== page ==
Giving investors what they need

Solomon Owayda resurfaced at fund of funds manager Siguler Guff in January, after having resigned as chief investment officer of SVG Advisers in May 2009. Before joining SVG in 1997, then called Schroder Ventures, Owayda was the director of alternative investments at the California State Teachers’ Retirement System. The 23-year private equity veteran talks with PEI about his new role and shares his market outlook.

Why join Siguler Guff as a managing director?

I’ve known George Siguler for at least 15 years and we had something of a meeting of minds. I have always admired the firm and the forward-thinking that it does. Rather than offering just generalist funds of funds they look at opportunities and inefficiencies.

PEI understands your new role may entail work on separate accounts?

We are going to take the lead from investors in terms of what they need for their private equity programme and ask, ‘Can we deliver it through my experience and the experience of the firm? Can we custom-make a product for them?’ The product will be something more custom-made than boilerplate.

Siguler Guff has a long-established presence in Russia via its subsidiary, Russia Partners. What is you view of the Russian market?

I am not an expert on the Russian market, but what I saw in my first visit to Moscow last year was impressive. It is definitely a great market and on an opportunistic basis one can make money. In private equity to simply say, ‘I like this market’, go in there and dump money on it is not the right approach. You have to have the right locals in the market with patience and the knowledge. If you use Western standards of due diligence and investment strategies, you can definitely make money.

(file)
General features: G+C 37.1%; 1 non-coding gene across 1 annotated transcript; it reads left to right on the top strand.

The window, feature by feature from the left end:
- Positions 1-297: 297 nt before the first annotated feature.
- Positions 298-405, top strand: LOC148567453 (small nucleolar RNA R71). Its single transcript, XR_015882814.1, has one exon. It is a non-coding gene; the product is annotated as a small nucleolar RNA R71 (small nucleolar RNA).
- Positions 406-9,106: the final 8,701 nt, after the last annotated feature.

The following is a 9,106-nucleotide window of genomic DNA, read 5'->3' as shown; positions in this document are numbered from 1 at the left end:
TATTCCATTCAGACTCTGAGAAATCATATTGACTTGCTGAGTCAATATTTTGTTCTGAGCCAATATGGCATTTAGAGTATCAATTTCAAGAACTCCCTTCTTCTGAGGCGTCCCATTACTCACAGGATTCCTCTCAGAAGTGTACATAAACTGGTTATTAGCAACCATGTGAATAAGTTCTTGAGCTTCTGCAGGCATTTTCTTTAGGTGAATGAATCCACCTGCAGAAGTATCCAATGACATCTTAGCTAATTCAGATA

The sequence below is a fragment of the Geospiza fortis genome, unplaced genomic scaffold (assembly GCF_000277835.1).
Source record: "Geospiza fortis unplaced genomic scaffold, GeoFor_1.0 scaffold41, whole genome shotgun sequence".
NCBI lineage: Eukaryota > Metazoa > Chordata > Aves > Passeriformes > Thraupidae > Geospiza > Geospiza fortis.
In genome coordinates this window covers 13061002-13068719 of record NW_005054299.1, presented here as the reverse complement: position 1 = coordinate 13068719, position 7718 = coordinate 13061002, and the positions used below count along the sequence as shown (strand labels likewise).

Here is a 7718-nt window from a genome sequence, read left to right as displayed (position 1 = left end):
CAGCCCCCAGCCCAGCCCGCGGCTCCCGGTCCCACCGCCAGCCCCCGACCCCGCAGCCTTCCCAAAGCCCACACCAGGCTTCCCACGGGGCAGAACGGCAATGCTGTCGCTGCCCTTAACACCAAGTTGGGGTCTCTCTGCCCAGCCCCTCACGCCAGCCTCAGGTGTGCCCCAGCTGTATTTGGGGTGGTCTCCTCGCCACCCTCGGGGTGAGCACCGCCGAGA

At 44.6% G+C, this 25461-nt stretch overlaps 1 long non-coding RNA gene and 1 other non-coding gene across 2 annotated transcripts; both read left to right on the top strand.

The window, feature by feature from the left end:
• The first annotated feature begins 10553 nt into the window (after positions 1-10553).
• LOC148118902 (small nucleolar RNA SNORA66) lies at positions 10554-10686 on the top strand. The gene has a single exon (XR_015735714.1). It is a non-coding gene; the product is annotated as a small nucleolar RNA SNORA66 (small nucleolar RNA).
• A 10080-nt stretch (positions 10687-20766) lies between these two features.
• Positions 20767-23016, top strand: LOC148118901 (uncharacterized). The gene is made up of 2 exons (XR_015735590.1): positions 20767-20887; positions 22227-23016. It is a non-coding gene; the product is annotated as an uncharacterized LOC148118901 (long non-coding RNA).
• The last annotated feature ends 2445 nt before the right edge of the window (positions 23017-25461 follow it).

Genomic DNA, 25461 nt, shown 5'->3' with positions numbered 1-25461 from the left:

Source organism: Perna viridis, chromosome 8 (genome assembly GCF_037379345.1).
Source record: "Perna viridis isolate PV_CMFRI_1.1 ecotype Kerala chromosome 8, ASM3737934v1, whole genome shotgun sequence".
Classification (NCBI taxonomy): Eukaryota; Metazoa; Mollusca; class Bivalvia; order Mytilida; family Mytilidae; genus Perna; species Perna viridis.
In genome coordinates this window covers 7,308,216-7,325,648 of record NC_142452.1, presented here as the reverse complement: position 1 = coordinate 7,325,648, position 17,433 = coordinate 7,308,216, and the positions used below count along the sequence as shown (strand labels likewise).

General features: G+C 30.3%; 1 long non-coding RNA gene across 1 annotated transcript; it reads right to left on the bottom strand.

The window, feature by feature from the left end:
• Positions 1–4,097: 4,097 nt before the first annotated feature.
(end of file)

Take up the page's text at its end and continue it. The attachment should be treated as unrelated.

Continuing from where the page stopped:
What about China? Is it really the epicentre of global private equity activity today?

I have always considered China to be a very opportune place. Like everything else, what worries me about China is the amount of money that is being dumped into private equity in that market for people to invest.
I worry about that: will China have a hiccup in the same way as the mega buyout funds had? It’s a very attractive place if you stick to the right manager, who sticks to the right philosophy and doesn’t just raise money because they can.

Are funds of funds becoming more important?

It’s not so much that they are becoming more or less important, but their role must change. I think many, if not most, LPs who have invested in funds of funds in the past are now saying they want a more active approach. Access used to be a big selling point for funds of funds, now it is more a case of what added value you can show.

What predictions do you have for 2010?

I think we are going to be seeing a slower recovery than people expect. A lot of people stayed on the sidelines during the crisis and when they saw the market come back in 2009 they thought, ‘Shucks! I didn’t put enough money out.’ So people are going to be putting money to work thinking that wherever they put it, they will make money in 2010 – I think that is a mistake. You need to be very opportunistic to make money in 2010.